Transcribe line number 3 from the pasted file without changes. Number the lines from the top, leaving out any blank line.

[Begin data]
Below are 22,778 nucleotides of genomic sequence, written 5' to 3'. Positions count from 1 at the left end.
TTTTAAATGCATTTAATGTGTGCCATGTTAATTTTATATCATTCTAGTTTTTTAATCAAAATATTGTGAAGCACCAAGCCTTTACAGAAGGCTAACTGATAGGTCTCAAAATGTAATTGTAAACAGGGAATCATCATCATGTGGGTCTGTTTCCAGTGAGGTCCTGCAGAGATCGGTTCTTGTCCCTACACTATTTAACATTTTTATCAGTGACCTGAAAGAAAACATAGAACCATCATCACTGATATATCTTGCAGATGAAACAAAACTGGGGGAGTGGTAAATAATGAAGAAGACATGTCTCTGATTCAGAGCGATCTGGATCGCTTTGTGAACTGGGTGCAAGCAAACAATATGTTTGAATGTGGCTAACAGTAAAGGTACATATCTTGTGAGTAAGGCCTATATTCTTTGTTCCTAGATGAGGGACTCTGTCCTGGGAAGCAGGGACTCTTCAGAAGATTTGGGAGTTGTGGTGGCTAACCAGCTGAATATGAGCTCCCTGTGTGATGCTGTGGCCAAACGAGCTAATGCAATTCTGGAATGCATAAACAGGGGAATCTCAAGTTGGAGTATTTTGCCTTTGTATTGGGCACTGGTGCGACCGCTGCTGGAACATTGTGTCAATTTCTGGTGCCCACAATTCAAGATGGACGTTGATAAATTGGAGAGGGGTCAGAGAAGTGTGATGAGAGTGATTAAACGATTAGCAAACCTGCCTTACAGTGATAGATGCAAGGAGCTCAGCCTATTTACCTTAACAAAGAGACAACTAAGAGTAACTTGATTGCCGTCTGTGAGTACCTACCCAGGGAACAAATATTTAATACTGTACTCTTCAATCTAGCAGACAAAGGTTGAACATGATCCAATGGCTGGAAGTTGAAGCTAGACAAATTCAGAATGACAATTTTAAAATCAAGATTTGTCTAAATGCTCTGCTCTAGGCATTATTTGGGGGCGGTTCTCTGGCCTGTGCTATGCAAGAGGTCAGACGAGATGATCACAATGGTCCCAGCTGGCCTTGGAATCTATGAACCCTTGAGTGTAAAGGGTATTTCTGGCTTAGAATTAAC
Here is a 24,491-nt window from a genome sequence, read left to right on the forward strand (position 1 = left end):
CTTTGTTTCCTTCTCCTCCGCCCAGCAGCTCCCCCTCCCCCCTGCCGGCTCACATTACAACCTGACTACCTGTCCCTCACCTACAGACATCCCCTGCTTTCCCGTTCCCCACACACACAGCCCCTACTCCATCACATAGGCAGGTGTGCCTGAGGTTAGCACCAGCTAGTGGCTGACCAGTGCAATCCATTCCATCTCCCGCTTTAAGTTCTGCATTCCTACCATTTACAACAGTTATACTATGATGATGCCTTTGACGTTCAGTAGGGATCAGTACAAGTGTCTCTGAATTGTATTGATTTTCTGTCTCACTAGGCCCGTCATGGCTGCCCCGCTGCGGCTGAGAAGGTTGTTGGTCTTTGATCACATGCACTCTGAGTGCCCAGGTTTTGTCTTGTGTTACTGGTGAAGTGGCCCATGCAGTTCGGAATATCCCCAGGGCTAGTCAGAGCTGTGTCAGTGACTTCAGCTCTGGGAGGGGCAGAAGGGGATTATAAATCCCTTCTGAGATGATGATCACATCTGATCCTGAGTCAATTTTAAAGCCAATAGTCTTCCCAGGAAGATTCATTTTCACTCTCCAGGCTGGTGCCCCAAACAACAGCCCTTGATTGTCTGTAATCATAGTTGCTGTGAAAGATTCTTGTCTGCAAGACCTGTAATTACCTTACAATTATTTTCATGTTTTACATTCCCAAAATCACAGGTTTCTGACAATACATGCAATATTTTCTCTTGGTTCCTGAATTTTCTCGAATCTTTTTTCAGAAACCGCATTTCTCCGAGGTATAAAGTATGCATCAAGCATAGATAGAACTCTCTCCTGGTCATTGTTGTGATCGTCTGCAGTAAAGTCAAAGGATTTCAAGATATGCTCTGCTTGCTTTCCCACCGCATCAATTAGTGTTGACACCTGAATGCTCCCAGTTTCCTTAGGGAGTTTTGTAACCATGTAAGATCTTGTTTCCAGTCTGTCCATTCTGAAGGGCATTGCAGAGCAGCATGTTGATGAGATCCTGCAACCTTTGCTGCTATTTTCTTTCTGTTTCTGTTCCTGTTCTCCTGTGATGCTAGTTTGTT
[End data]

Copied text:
Here is a 24,491-nt window from a genome sequence, read left to right on the forward strand (position 1 = left end):